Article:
Emergency Onboard!


A couple of days ago we woke up to the one thing we dread on Party of Five. What appeared to be a true medical emergency.


It all started when Daphnie came into our room and woke us up with the words “Jonah is in the bathroom and can’t get up!” We groaned a little bit and slowly crawled out of bed, thinking it wasn’t anything serious. Upon arriving at the head we quickly realized it may be more serious than we thought. Jonah was on the toilet and doubled over in pain. When we asked him what the problem was, he could only croak “My Stomach”.  It was very clear from his face that he was in a lot of pain. We quickly brought him up to the settee so we could have a better look. We laid him out and began asking him questions. Point to where it hurts? Where does it hurt most? How long has it hurt? ect. I then began feeling and pressing on the location to see if I could feel anything wrong. At this point I was really thinking appendicitis so began the press and release test (which seemed positive). Rhonda and I then retreated to the galley to discuss what we thought. Of course this was our first BIG mistake. Jonah was only 6 feet away and could hear everything we were saying.


We both agreed that appendicitis was a possibility, but we wanted a second opinion. As fate would have it, our good friends on Fille De Joie were anchored next door and Helen is a nurse. We called over on the VHF but got no answer. Rhonda then used Facebook messenger and quickly got a hold of Helen who was on shore jogging. She promised to stop by after her jog. Helen arrived in about 15 minutes and quickly began an exam on Jonah. Here is where our first mistake reared its head. Jonah had heard us discussing symptoms and was now playing up the exact symptoms we described. This is where our second mistake also became a factor. We had allowed the battery in our thermometer to go dead and had no way to measure Jonah’s temperature other than by feel. All of us had a feel of Jonah’s forehead and agreed that it felt “warm”. The three of us had a quick discussion and decided we couldn’t risk not taking him to see someone.


Helen kindly offered to host Quincy and Daphnie on Fille De Joie while Rhonda and I took Jonah.  We thanked her and said we would drop them off once we figured out what to do and how to get Jonah in. Unfortunately it was Sunday and the island pretty much shuts down on Sunday. We discovered we could not rent a car and the buses were on a skeleton schedule. There was a Dr. in Le Marin but it would be a very bumpy 2 mile ride in the dinghy (probably not good for someone’s inflamed appendix). However that appeared to be the only option.


We dropped the other kids off at Fille De Joie and began the bumpy ride. I tired my best to keep it smooth while Rhonda moved Jonah around to find the most comfortable spot. Unfortunately it was a very uncomfortable 20 minute ride for Jonah. However we arrived safely and I went in search of the Dr. office. It didn’t take me long to find it at the local hospital. However we discovered that although the Dr. office was open all the other parts of the hospital were closed. Rhonda and I had a quick discussion and decided that Jonah would probably need some tests and this Dr. wasn’t equipped to do them on Sunday. So we decided that Jonah would be best served at the big university hospital in Fort De France.  I quickly found a local business that was opened and had them call us a cab.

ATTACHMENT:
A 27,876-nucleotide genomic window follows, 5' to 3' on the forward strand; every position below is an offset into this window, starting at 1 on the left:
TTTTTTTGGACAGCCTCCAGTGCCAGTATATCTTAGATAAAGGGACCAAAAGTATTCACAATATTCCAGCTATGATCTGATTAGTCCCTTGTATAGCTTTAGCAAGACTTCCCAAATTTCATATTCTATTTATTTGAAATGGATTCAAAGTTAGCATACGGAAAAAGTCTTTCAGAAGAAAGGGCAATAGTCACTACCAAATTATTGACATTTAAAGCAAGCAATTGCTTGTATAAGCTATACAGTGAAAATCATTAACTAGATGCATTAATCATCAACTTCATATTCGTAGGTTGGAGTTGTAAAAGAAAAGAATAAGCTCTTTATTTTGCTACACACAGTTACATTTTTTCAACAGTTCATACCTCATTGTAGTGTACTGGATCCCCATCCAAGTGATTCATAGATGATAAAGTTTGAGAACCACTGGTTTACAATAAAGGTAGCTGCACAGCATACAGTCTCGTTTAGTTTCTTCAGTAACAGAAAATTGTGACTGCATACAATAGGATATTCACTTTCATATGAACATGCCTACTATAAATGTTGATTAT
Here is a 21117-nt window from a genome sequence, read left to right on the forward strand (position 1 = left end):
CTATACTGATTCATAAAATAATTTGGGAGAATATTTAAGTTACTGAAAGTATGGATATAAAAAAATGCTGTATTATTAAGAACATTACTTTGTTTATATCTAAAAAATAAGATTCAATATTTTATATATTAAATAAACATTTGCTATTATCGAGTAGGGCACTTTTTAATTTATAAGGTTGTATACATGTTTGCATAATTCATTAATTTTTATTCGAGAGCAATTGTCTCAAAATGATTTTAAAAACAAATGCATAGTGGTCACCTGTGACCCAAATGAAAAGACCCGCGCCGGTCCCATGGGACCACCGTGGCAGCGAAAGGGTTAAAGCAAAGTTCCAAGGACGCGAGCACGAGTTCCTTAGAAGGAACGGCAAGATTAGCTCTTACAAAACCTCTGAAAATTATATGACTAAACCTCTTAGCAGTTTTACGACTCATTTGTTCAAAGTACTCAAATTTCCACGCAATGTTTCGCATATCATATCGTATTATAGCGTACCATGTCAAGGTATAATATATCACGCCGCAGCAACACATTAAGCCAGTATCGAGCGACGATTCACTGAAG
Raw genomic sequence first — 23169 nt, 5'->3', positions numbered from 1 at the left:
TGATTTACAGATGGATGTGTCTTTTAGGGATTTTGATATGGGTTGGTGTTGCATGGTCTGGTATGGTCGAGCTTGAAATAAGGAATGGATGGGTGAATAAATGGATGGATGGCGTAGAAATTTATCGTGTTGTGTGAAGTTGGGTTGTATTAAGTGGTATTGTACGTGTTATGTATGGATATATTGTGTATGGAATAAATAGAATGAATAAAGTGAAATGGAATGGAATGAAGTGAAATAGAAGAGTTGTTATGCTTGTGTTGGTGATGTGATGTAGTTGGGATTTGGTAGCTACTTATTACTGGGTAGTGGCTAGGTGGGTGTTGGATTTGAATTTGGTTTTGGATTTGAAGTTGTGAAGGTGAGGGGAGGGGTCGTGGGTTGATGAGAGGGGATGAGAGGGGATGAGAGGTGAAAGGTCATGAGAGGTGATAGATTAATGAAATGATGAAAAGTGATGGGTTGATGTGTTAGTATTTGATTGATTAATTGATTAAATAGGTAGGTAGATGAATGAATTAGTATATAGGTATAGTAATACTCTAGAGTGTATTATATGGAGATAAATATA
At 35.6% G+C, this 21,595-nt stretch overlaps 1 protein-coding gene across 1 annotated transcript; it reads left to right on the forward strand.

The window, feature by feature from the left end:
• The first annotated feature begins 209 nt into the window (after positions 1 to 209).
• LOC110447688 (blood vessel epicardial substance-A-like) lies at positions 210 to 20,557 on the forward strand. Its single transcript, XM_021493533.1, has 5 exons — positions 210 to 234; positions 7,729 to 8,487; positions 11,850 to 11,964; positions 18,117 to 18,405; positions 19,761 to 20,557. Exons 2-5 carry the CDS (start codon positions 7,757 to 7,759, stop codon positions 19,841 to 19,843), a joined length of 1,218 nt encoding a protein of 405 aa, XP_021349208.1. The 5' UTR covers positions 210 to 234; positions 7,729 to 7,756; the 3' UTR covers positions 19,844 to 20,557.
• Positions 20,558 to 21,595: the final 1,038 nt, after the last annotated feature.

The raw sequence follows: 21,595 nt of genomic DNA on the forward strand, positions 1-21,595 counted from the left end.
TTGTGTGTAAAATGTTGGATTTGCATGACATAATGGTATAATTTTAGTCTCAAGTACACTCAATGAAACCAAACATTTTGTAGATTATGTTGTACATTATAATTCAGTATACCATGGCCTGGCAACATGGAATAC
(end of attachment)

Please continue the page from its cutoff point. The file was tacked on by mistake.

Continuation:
Being Sunday, we had a 45 minute wait for the cab. On top of that, it seems that cabs in Martinique charge more on Sunday. Even with the driver discount for waiting the 45 minutes, the ride to the hospital was $100 euro ($150CAD). Keep in mind we still had to get back.  Sigh… That was painful knowing I could rent a car on Monday for $42. Our cab costs for the day were over $325CAD!


After some confusion at the admittance desk as they were trying to tell us we needed to go to the children’s ward in French – “salle des enfants”, we were pointed in the right direction. We walked up to the window and the clerk took both Jonah’s and my passports and then pointed us to the waiting room. We now sat in the waiting room trying to work out what would happen next. After about 45 minutes we were called into triage where a nurse did a quick examination of Jonah and gave him an arm band. Luckily she spoke good English and informed us we would need to wait for the Dr., but it would be a long wait as it was very busy. Back to the waiting room we went. I took this time to have a serious conversation with Jonah and that he needed to forget what we said and just be VERY honest with the Doctor. I think it sunk in when I told him that if they even suspected appendicitis he would need surgery and that would mean no swimming or playing with friends for a long time. 


It was another hour wait before we got called into the Doctor’s examination room. The Doctor was fantastic and spoke passable English. She quickly did an examination of Jonah and decided to do a quick blood and urine test.  Jonah did fantastic and had definitely understood what I said. The Doctor said she was pretty certain it was not serious and everything would come back normal but it would take 20 minutes for the results.  We were shown to another waiting room within the actual hospital ward and told to wait for the results. Since we were now actually in the emergency ward, I took the opportunity to look around. It looked just like an emergency ward in a Canadian hospital. It was modern and clean, if a little more beat up than a Canadian one. One odd thing I noticed was the lack of lights turned on in many spots. I’m guessing that since electricity costs are very high here, the locals are trained to turn the lights off whenever they leave a room.  I just found it strange as even the hallways were dark.